Anyone who has seen the musical “Gypsy” knows that certain people turn into the stage mothers from hell. It really ought to be a mental designation in the DSM 5, and it should be defined as someone who is so unhappy with her own life that she attempts to live vicariously through that of her child, whether he or she likes it or not.
I once knew a woman whose daughter was heavily into Irish Dance. Or so I thought. Their whole lives revolved around competitions. They traveled hours each week for lessons. Mom purchased obscenely expensive costumes, and came very close to losing her job because she took so much time off for competitions. Daughter broke her foot on several occasions, and started back dancing way before she should have. She will experience pain for the rest of her life. I used to think that was amazing effort and sacrifice on her part to excel in something she loved, and oh! what a loving and supportive mother! Then I had a talk with the daughter one day, and discovered that she no longer wanted to dance at all. It was fun at first, but her mother put so much pressure on her and it took up so much time, it had become more like a horrible job. And she had no time to just be a kid, to just have fun and goof off and make friends. She was even home schooled and had no social skills whatsoever. From then on I saw it for what it was: a sickness. The daughter finally grew up, left home, and they no longer speak.
I know another girl who just had a baby, and she told me she was entering the child in those horrible kiddie beauty pageants. I said, “Why don’t you wait until she’s old enough for her to decide for herself?” She replied, “Well, I can’t do that. She might not want to.” That pretty much says it all, doesn’t it?
But stage moms aren’t just relegated to the stage. I used to really feel sorry for the valedictorian of my high school class. I have never known a more stressed out person in my life. She HAD to be the best. HAD to. For her mother. It was so freaking important to her mother that this girl practically made herself sick over it. One day my mother and I ran into her in the library, and my mom asked her what she was going to be majoring in when she went to college. I can’t really remember what she said, but it sounded dreary, and I said as much. I’ll never forget what she said. “Well, it’s not what I want to study, it’s what my mother wants me to study.” And my mother said, “Hmmmm. Wow. Well, I’d never do that to Barb. I want her to be herself and enjoy her life and chart her own course.” That girl looked at my mom like she had two heads. Granted, I chose a really stupid major and came away with a useless degree, but I enjoyed every minute of college. I lost touch with the valedictorian, but I’m willing to bet that she spent a lot of years being miserable, and had to experience a major crisis in her life before she took charge of it, if she ever did.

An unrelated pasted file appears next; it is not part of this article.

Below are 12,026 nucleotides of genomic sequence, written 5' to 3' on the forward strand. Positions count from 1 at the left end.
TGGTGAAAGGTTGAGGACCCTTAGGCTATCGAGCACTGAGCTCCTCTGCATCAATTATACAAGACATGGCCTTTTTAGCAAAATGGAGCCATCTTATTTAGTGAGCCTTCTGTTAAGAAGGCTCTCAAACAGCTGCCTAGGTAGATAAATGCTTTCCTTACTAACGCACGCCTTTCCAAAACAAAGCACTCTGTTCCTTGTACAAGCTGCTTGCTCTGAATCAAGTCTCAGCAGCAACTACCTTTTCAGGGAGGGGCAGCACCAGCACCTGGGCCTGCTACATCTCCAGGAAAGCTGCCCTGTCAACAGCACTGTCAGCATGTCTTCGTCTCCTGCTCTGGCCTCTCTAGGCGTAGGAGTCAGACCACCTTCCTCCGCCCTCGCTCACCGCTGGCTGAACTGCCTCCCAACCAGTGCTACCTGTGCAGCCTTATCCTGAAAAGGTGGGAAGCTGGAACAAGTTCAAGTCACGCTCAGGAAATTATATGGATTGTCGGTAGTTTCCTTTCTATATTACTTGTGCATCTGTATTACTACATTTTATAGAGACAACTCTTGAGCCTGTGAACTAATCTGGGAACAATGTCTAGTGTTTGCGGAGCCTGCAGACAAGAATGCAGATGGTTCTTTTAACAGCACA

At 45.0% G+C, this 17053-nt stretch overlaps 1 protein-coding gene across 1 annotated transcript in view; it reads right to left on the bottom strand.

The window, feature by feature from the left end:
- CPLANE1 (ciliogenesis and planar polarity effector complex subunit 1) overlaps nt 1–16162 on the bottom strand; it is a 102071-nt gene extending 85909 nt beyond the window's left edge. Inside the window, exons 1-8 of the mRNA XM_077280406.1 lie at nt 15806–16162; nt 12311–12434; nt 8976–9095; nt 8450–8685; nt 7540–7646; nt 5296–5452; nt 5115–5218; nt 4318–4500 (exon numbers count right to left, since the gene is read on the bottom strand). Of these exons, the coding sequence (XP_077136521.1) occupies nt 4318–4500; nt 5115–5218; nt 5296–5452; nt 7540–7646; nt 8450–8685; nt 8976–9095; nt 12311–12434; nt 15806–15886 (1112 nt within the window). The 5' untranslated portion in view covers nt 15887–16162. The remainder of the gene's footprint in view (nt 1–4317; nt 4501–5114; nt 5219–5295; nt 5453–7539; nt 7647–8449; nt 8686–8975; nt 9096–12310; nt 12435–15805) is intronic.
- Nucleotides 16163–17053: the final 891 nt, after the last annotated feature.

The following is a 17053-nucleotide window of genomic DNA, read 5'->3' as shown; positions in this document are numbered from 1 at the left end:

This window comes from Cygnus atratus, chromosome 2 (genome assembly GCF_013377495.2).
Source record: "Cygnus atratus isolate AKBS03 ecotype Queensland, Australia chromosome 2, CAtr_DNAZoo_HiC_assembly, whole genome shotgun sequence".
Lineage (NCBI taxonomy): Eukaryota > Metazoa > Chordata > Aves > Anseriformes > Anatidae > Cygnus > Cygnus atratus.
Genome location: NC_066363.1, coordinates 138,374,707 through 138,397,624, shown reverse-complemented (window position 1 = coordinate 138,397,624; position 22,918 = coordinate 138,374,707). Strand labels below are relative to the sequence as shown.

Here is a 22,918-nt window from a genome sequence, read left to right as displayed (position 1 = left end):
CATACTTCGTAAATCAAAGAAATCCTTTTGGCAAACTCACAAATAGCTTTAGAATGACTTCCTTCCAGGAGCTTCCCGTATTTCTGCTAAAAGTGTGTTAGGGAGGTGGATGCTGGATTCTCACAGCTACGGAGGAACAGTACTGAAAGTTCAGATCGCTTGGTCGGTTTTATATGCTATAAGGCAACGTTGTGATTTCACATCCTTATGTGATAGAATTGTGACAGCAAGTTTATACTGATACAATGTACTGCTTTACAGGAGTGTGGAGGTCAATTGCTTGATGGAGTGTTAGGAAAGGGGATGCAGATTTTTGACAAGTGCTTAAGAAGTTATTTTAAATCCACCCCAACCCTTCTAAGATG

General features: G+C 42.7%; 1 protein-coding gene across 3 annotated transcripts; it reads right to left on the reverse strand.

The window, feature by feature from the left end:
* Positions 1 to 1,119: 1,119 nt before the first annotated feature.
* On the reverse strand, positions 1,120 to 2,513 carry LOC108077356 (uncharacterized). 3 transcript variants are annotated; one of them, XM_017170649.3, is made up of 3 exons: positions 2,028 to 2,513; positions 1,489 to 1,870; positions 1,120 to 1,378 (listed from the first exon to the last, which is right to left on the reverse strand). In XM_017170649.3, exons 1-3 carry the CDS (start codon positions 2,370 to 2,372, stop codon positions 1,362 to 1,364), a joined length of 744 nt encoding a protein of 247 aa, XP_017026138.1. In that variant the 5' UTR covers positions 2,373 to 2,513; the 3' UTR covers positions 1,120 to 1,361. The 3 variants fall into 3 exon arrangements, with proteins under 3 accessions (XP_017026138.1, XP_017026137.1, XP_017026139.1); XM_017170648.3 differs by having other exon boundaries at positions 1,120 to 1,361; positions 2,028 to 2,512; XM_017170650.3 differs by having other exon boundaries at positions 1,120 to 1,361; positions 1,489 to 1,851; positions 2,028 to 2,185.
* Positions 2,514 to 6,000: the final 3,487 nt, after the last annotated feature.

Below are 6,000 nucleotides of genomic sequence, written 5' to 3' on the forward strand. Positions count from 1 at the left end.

I may not be a parent myself, but this I can guarantee: if you attempt to control the direction of your children’s life, if you stifle their individuality and don’t allow them to think for themselves, your relationship with those children will be severely damaged sooner or later. And as adults they will have issues, whether it is an extreme midlife crisis, anger management problems, depression, divorce, or difficulty relating to their own children. This “gift” you are giving them will keep on giving, to be sure.